The kindness of strangers: Pulling young children out of van crushed in windstorm
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CBC Radio One's The Early Edition is asking listeners to share their stories of kindness from strangers for a series that runs on Thursday mornings.
This week's story took place nearly four years ago on the North Shore when Grant Chang was driving with his children on a particularly windy day.
I never got your names or had a chance to say thank you.
We met in the middle of a windstorm at the end of August 2015, when I was driving home after a day on the North Shore with my children.
It was incredibly windy — the sidewalks and curb lanes along our route home were closed because of fallen trees and tree branches were flying around.
I was driving really slowly because we had just replaced the windscreen on our van and I was worried about getting another crack in it.
Just as we were getting on to the highway ramp, I heard a loud bang.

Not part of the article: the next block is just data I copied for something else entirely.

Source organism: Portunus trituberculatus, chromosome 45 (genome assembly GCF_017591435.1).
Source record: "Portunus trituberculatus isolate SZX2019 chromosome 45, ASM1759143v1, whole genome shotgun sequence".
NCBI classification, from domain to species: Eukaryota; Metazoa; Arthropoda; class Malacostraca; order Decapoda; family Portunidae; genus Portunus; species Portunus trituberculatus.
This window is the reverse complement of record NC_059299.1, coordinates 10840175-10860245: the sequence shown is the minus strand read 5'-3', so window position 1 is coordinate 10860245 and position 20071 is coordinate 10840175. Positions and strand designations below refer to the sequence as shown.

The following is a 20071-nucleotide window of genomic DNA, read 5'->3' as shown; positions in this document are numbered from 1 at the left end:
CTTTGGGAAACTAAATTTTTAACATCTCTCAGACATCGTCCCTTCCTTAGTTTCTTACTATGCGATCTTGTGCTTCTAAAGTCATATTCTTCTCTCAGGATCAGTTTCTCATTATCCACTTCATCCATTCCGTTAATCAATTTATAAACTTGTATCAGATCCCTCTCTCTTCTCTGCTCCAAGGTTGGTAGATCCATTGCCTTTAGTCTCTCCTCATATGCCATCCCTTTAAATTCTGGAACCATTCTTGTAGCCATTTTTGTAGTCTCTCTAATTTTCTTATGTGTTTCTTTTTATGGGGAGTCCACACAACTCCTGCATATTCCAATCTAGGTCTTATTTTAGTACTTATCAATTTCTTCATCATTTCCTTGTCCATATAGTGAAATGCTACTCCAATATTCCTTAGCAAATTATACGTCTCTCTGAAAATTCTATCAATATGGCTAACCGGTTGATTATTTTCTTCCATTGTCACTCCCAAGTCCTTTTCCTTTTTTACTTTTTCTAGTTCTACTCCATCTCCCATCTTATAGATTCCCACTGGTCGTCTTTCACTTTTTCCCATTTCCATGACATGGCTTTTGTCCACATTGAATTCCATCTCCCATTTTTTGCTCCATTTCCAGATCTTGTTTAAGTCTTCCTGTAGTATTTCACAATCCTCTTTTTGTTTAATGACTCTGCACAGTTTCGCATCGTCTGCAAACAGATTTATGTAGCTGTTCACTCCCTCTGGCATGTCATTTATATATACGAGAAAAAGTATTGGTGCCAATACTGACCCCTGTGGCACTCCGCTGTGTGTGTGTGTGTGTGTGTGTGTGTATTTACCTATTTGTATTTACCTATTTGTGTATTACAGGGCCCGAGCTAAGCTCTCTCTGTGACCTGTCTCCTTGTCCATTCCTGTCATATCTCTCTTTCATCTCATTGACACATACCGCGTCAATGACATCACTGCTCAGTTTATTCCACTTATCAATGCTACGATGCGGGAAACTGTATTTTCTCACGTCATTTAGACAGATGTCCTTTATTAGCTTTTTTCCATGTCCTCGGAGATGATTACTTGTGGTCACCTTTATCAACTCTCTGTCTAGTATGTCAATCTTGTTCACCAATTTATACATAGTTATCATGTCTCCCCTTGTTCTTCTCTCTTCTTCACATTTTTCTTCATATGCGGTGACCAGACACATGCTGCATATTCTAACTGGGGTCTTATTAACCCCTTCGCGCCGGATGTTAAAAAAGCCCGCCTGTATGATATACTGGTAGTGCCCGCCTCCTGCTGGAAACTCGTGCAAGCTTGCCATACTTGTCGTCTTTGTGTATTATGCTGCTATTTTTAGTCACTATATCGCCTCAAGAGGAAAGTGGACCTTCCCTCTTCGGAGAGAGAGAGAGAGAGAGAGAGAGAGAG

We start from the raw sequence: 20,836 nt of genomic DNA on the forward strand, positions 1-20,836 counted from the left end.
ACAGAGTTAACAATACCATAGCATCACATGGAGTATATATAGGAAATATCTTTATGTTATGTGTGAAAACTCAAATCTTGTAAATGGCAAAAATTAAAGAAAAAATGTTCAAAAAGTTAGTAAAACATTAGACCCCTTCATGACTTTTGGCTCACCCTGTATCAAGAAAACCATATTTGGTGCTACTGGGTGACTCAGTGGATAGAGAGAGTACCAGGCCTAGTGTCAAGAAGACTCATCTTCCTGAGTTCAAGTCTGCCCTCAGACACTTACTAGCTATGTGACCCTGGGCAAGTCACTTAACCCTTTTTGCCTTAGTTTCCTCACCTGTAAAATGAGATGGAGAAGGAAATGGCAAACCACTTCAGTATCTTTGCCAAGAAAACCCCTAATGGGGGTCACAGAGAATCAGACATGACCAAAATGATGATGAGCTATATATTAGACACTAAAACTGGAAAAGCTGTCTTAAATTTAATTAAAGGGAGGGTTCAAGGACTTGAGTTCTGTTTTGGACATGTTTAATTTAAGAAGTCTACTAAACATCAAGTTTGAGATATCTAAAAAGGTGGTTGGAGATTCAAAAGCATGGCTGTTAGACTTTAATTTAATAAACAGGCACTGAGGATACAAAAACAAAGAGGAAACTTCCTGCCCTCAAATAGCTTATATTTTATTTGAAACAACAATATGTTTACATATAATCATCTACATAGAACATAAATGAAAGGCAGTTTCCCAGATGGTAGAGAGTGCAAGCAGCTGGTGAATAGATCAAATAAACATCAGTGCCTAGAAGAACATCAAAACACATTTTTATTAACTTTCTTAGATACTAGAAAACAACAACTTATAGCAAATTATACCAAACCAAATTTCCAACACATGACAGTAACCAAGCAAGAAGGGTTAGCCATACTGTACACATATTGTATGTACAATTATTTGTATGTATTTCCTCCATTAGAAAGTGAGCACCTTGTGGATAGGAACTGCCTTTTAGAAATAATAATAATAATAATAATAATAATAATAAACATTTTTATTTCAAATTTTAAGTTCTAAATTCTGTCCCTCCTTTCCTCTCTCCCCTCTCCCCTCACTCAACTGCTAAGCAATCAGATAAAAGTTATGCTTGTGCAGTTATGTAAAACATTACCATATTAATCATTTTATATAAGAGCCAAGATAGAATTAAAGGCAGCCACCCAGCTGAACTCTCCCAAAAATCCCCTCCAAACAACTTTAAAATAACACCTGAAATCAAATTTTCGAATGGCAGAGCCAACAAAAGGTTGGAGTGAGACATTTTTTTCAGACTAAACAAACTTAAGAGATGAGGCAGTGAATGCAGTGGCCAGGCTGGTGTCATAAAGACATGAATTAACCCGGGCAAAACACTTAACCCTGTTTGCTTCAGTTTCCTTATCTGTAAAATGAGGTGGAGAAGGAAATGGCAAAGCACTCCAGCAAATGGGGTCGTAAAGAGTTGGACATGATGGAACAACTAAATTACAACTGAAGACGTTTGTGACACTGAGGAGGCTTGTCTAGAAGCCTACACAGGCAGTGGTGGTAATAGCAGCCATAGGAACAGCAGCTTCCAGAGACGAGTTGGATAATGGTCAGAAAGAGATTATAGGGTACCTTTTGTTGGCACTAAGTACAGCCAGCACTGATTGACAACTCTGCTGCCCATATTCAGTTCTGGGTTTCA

At first, I thought maybe someone had rear-ended us, because we were driving so slowly. I got out of the van — but there was no one behind us.
Instead, there was a giant tree sitting on the roof of the van.
I could hear the kids crying, but when I tried to get to them the door wouldn't open, because the van's frame was so badly bent.
A police cruiser was passing nearby and stopped, blocking the road behind us to prevent any cars from hitting us. The police officer called for help.
I continued to try to get to my children.
I don't usually panic but I was almost in tears that day. All of a sudden, you two appeared out of nowhere and asked what was happening.
One of you, the guy — I could tell you worked out, your arms were probably double the size of mine. You pulled on the door a few times and managed to open it enough to squeeze the kids out.
My four-year-old was closest to the door, and you handed him to me.
He was just standing there crying, not answering if he was OK, as I checked him all over. It was terrifying, the scariest moment of my life.
You pulled out my one-year-old and helped my six-year-old escape his booster seat. While I checked the children one by one, you and the woman you were with — I assumed your girlfriend — looked after the others and calmed them down.
An ambulance showed up and, too late, I realized you'd disappeared. The two of you did everything like pros and then walked away.
Even though it's almost four years later, it still bothers me that I never got your names or expressed my gratitude for your kindness. So if you read this: Thank you.
If you have a story about the kindness of strangers, e-mail The Early Edition at firstname.lastname@example.org.
With files from The Early Edition